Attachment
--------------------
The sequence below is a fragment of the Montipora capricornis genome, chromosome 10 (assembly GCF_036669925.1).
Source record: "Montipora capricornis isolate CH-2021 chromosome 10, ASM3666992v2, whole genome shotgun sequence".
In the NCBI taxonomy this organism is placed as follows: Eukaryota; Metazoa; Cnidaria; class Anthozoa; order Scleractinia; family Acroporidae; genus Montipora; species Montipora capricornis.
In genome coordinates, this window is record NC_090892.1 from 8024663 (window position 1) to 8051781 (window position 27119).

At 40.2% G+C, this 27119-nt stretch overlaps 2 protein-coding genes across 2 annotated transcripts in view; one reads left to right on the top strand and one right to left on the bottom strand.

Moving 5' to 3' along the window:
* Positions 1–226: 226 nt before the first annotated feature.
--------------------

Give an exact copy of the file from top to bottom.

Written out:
The sequence below is a fragment of the Montipora capricornis genome, chromosome 10 (assembly GCF_036669925.1).
Source record: "Montipora capricornis isolate CH-2021 chromosome 10, ASM3666992v2, whole genome shotgun sequence".
In the NCBI taxonomy this organism is placed as follows: Eukaryota; Metazoa; Cnidaria; class Anthozoa; order Scleractinia; family Acroporidae; genus Montipora; species Montipora capricornis.
In genome coordinates, this window is record NC_090892.1 from 8024663 (window position 1) to 8051781 (window position 27119).

At 40.2% G+C, this 27119-nt stretch overlaps 2 protein-coding genes across 2 annotated transcripts in view; one reads left to right on the top strand and one right to left on the bottom strand.

Moving 5' to 3' along the window:
* Positions 1–226: 226 nt before the first annotated feature.